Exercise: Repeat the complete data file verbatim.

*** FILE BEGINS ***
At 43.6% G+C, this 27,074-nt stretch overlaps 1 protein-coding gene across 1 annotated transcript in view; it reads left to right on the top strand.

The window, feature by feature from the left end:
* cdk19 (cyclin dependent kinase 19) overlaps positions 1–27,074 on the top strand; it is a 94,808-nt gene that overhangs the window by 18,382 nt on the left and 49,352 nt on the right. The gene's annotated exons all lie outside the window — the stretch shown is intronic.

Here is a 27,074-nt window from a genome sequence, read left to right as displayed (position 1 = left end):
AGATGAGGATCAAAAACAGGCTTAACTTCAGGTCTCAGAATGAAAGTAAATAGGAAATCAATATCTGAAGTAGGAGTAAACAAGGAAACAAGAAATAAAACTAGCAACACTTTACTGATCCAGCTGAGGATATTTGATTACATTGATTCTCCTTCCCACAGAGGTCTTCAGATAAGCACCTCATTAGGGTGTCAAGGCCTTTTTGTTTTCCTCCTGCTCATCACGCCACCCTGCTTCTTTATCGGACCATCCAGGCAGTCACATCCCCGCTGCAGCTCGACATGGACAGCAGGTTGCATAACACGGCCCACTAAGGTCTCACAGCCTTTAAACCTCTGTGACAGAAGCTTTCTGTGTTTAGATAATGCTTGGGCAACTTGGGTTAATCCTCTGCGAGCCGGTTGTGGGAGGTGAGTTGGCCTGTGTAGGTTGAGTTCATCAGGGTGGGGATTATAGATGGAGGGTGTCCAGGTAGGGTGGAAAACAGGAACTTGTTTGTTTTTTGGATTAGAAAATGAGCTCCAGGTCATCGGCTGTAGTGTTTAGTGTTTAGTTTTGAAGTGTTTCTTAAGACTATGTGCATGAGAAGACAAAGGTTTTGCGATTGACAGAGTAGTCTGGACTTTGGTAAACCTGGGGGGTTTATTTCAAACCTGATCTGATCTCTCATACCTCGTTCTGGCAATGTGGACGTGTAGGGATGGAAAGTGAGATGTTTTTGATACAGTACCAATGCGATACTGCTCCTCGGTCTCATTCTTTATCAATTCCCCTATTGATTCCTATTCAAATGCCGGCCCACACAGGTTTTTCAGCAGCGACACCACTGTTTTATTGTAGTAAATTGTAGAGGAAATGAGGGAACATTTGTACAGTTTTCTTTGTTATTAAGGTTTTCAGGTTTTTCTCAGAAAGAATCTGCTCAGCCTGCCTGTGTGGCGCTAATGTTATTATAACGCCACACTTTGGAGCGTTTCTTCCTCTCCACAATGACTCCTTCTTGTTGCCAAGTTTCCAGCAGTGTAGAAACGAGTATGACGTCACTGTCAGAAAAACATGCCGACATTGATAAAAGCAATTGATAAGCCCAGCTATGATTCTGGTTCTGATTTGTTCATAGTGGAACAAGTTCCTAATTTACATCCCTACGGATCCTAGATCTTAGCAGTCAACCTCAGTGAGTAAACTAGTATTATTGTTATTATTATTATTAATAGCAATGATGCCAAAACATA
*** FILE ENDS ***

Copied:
At 43.6% G+C, this 27,074-nt stretch overlaps 1 protein-coding gene across 1 annotated transcript in view; it reads left to right on the top strand.

The window, feature by feature from the left end:
* cdk19 (cyclin dependent kinase 19) overlaps positions 1–27,074 on the top strand; it is a 94,808-nt gene that overhangs the window by 18,382 nt on the left and 49,352 nt on the right. The gene's annotated exons all lie outside the window — the stretch shown is intronic.

Here is a 27,074-nt window from a genome sequence, read left to right as displayed (position 1 = left end):
AGATGAGGATCAAAAACAGGCTTAACTTCAGGTCTCAGAATGAAAGTAAATAGGAAATCAATATCTGAAGTAGGAGTAAACAAGGAAACAAGAAATAAAACTAGCAACACTTTACTGATCCAGCTGAGGATATTTGATTACATTGATTCTCCTTCCCACAGAGGTCTTCAGATAAGCACCTCATTAGGGTGTCAAGGCCTTTTTGTTTTCCTCCTGCTCATCACGCCACCCTGCTTCTTTATCGGACCATCCAGGCAGTCACATCCCCGCTGCAGCTCGACATGGACAGCAGGTTGCATAACACGGCCCACTAAGGTCTCACAGCCTTTAAACCTCTGTGACAGAAGCTTTCTGTGTTTAGATAATGCTTGGGCAACTTGGGTTAATCCTCTGCGAGCCGGTTGTGGGAGGTGAGTTGGCCTGTGTAGGTTGAGTTCATCAGGGTGGGGATTATAGATGGAGGGTGTCCAGGTAGGGTGGAAAACAGGAACTTGTTTGTTTTTTGGATTAGAAAATGAGCTCCAGGTCATCGGCTGTAGTGTTTAGTGTTTAGTTTTGAAGTGTTTCTTAAGACTATGTGCATGAGAAGACAAAGGTTTTGCGATTGACAGAGTAGTCTGGACTTTGGTAAACCTGGGGGGTTTATTTCAAACCTGATCTGATCTCTCATACCTCGTTCTGGCAATGTGGACGTGTAGGGATGGAAAGTGAGATGTTTTTGATACAGTACCAATGCGATACTGCTCCTCGGTCTCATTCTTTATCAATTCCCCTATTGATTCCTATTCAAATGCCGGCCCACACAGGTTTTTCAGCAGCGACACCACTGTTTTATTGTAGTAAATTGTAGAGGAAATGAGGGAACATTTGTACAGTTTTCTTTGTTATTAAGGTTTTCAGGTTTTTCTCAGAAAGAATCTGCTCAGCCTGCCTGTGTGGCGCTAATGTTATTATAACGCCACACTTTGGAGCGTTTCTTCCTCTCCACAATGACTCCTTCTTGTTGCCAAGTTTCCAGCAGTGTAGAAACGAGTATGACGTCACTGTCAGAAAAACATGCCGACATTGATAAAAGCAATTGATAAGCCCAGCTATGATTCTGGTTCTGATTTGTTCATAGTGGAACAAGTTCCTAATTTACATCCCTACGGATCCTAGATCTTAGCAGTCAACCTCAGTGAGTAAACTAGTATTATTGTTATTATTATTATTAATAGCAATGATGCCAAAACATA